It is no secret: Germany has a serious problem with digitalization. Germans famously love to pay using cash, for example, which has proven an issue for some of our staff while traveling to Messe Friedrichshafen.
According to European Union data, only Bulgarians, Italians and Romanians use digital government services less than Germans. A law introduced in 2017 decreed that, by 2022, 575 services would be available in digital form. In the end, just 128 were. And many merely provided an online front end.
Not only is the German government failing to keep up with its digitalization promises, but also Germans themselves show a lot of resistance to the change. Something else the Germans are anecdotally known for, on the other hand, is their love for recycling. If you have never been given a lecture by a neighbor on how to most efficiently and accurately recycle your trash, then you haven't lived in Germany.
In a conference room at Fakuma, Christian Schiller, CEO and founder of Cirplus, argued that Germany's worst enemy is actually the key for improving its beloved recycling system.
The Hamburg-based company is Europe's largest digital procurement platform for recycled plastics. It already brings together more than 3,000 plastics processors, product manufacturers, recyclers and disposers from more than 100 countries, with 4 million metric tons of plastic material being listed on the platform as of early 2023.
The procurement platform bridges the gap between buyers and sellers of plastic waste feedstock and recyclates, facilitating end-to-end transactions. It connects stakeholders looking to buy or sell post-consumer or post-industrial recyclate on a spot or contract basis. Polymers available on the platform include PET, high and low density polyethylene, polypropylene, ABS and nylon.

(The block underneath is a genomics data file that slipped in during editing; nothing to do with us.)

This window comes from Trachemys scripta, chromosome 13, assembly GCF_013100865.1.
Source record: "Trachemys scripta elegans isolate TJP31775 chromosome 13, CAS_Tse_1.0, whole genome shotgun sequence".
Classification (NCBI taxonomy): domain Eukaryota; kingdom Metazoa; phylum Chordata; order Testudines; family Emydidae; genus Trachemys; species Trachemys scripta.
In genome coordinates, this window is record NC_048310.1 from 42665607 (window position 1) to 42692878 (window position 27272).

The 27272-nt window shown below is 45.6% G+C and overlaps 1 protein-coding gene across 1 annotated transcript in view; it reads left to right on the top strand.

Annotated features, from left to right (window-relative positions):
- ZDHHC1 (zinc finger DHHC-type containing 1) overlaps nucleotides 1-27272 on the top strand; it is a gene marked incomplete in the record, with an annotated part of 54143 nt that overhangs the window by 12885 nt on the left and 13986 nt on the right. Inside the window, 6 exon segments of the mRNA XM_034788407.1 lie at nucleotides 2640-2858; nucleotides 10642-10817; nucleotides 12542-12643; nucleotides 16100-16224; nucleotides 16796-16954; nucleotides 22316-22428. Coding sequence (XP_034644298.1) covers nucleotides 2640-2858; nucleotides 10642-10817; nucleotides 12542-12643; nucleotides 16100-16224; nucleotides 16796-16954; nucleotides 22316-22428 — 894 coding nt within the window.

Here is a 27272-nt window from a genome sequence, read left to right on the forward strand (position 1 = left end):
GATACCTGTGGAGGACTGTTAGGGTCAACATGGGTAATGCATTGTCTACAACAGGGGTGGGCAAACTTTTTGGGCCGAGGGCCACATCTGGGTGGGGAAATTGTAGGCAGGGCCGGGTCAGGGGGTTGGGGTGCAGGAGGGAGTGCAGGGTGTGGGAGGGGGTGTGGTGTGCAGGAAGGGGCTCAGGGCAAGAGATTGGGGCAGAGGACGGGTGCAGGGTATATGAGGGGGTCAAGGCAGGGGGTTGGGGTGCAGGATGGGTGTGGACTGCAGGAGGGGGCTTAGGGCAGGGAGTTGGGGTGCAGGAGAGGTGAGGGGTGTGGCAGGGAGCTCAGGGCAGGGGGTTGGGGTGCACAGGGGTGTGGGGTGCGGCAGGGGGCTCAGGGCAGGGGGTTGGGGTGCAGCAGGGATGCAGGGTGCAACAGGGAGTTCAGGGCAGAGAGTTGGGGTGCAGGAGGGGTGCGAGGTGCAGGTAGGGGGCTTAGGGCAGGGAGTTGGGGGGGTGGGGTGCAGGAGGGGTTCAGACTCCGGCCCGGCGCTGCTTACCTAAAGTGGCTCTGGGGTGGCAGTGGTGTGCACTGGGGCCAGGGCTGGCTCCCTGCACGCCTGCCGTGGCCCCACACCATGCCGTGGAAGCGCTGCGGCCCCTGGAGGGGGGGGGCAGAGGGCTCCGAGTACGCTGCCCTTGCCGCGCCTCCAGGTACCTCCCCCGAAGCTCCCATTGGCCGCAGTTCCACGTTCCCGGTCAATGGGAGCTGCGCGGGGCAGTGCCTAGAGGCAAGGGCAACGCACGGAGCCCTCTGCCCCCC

The procurement process is powered by artificial intelligence, Schiller said, bringing transparency and reliability to complex markets that have previously been technologically underserved.
Cirplus is also the initiator of DIN SPEC 91446, the world's first classification of recycled plastics by data quality levels for use and digital trading. Schiller said the certification facilitates the procurement process by bringing transparency about the materials being traded and avoiding misunderstandings.
Cirplus' founder has also been appointed as one of 20 members of the German government's expert council to advise on the development of the National Circular Economy Strategy in the field of plastics.
"We are convinced that optimized purchasing and sales processes can reduce transaction costs for the use of recycled plastics by at least 25 percent," Schiller said in a statement.
"In this way, digitalization will make a significant contribution to reducing the cost differential between virgin materials and recyclates. The barriers to increased use of recycled plastics will be lowered, and new customers and markets can be developed. This is an important step towards climate neutrality and a circular economy," he said.